Internet Reacts (Predictably) To Woman Live-Tweeting Her Abortion

Illustration for article titled Internet Reacts (Predictably) To Woman Live-Tweeting Her Abortion

Earlier this week, a woman began live-tweeting her medical abortion. The response has morphed into a debate not merely about the right to choose, but about "flaunting" that choice, with Jesus, gays, and kittens being dragged into the fray.

Illustration for article titled Internet Reacts (Predictably) To Woman Live-Tweeting Her Abortion

Angie found out she was pregnant last week. Her birth control had failed. She's a single mom with a little boy. She says she was told that her pregnancy could cause a potential threat to her life,and made the decision to abort at home using RU-486. She decided to tweet her experience, she says, to help remove the secrecy and stigma surrounding abortion, in an attempt to help other women who have faced/are facing/will face such a choice. And while I think that what she's doing is radically progressive and service-y (she describes in her tweets what a medical abortion feels like), I sort of wish that she didn't feel the need to have to qualify or rationalize her decision by explaining that the pregnancy could have been detrimental to her health—although I appreciate and understand her full disclosure and honesty—because the bottom line is that it doesn't matter why she made this choice. It only matters that she's allowed to make this choice.

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Case in point: Assholes will still judge a woman for her choices, no matter what reasons she has for making them.


Illustration for article titled Internet Reacts (Predictably) To Woman Live-Tweeting Her Abortion

And judgmental assholes will respond to any explanation with their own illogical views.


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I mean, what if the baby grew up to be a serial killer? Or someone who worked at (gasp!) Planned Parenthood?


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And how does this make any kind of sense?


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And what do gay people have to do with it? (Cause gay people so frequently abort unplanned pregnancies after having sex with…other gay people?)


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Personally, I think that people who think that killing kittens is "easy" are the bad guys.


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And then there are people who are just straight-up mean.


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Or weird.


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Or condescending.


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Or humorless.


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Or feigning concern.


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Or looking to be offended.


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Or stating the obvious, and not getting it.


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Or blaming this whole thing on a feminist conspiracy.


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Or sometimes, they're just contrary to be contrary because it gives them something to say in 140 words or less.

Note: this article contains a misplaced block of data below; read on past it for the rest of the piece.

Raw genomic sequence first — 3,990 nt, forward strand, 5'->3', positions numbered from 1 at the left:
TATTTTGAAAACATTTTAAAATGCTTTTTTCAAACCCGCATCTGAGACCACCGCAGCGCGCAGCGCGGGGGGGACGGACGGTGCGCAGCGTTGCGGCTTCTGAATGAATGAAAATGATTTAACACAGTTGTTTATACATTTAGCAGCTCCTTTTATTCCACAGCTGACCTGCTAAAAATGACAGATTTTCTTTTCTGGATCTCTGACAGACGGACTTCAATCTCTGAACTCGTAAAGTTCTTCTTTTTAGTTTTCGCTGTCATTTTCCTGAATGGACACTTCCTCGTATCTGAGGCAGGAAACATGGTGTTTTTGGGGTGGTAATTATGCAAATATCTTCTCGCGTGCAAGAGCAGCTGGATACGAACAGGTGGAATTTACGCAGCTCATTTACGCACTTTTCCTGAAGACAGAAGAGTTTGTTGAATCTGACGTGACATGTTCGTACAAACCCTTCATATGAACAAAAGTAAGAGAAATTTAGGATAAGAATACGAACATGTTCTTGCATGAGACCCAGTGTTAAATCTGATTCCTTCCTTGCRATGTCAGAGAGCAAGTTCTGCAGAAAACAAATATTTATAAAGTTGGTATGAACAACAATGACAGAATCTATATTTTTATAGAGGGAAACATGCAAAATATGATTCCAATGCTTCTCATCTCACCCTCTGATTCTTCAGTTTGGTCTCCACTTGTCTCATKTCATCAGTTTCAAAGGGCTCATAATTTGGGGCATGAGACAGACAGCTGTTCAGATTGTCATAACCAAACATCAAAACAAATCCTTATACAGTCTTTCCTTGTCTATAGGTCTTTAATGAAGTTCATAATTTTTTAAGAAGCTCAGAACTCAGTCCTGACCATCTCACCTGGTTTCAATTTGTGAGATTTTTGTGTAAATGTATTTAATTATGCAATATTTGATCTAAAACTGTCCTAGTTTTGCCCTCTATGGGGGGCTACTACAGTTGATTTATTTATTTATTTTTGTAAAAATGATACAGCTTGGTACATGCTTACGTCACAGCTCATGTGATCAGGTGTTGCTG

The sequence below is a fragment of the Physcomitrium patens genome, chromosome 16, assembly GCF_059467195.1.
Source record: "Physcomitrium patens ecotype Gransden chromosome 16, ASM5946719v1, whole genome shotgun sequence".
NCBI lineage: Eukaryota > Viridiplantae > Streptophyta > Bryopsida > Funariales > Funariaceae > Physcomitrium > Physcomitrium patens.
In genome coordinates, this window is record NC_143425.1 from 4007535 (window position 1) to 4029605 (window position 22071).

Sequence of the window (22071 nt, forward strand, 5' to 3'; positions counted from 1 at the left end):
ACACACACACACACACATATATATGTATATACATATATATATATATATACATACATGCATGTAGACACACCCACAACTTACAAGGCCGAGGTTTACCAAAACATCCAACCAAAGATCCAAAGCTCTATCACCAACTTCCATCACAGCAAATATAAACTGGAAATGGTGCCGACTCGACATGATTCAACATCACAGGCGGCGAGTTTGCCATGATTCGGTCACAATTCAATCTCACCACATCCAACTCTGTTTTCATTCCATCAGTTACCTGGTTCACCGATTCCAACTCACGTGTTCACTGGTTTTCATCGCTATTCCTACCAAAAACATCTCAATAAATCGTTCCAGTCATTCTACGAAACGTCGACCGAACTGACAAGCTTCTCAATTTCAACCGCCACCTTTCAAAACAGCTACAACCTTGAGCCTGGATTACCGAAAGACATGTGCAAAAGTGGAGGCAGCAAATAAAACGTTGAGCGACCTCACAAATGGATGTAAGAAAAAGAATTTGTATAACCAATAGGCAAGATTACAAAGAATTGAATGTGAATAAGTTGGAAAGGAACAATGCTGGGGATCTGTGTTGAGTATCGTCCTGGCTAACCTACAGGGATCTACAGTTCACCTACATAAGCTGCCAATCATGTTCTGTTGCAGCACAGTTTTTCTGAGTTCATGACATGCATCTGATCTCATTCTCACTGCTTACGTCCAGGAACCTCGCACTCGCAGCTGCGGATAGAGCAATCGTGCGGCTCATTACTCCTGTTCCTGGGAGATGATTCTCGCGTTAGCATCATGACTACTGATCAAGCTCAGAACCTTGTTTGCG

Angie has a YouTube channel and she's been posting videos about her abortion. Needless to say, the comments over there are a mess.


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Illustration for article titled Internet Reacts (Predictably) To Woman Live-Tweeting Her Abortion

In all of the (it most be thousands) of posts I've done working at this site over the past few years, this one was hands-down the most depressing to research.


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Illustration for article titled Internet Reacts (Predictably) To Woman Live-Tweeting Her Abortion

Reading these was completely demoralizing for me, and they weren't even aimed at me, but I also felt it was important to point them out, because they obviously indicate what women have to deal with.


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Illustration for article titled Internet Reacts (Predictably) To Woman Live-Tweeting Her Abortion

And it proves that our right to a legal abortion is threatened by these people who clearly have a lot of time on their hands.

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Frisky Q&A: Angie Jackson, The Woman Who Live-Tweeted Her Abortion [The Frisky]

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DISCUSSION

Yeah, so everyone on this post is commenting about how this tweeting of her abortion is really helping destigmatize the entire procedure. Um, no. If she's getting this kind of backlash, this only serves to further hit the point home that abortion is not something to be talked about in public.

Do we blame the crazies? Maybe. But - and I'm sure I'm one of the few - perhaps she could have used a better medium by which to expose others on what to expect. A book? A pamphlet? Something specific and catering to a specific clientele. I wish more people would stop operating under the assumption that what falls out of their thoughts is golden and should be shared with as many people as possible. Even the best writers have editors - perhaps it's a lesson best learned for twitter and facebook.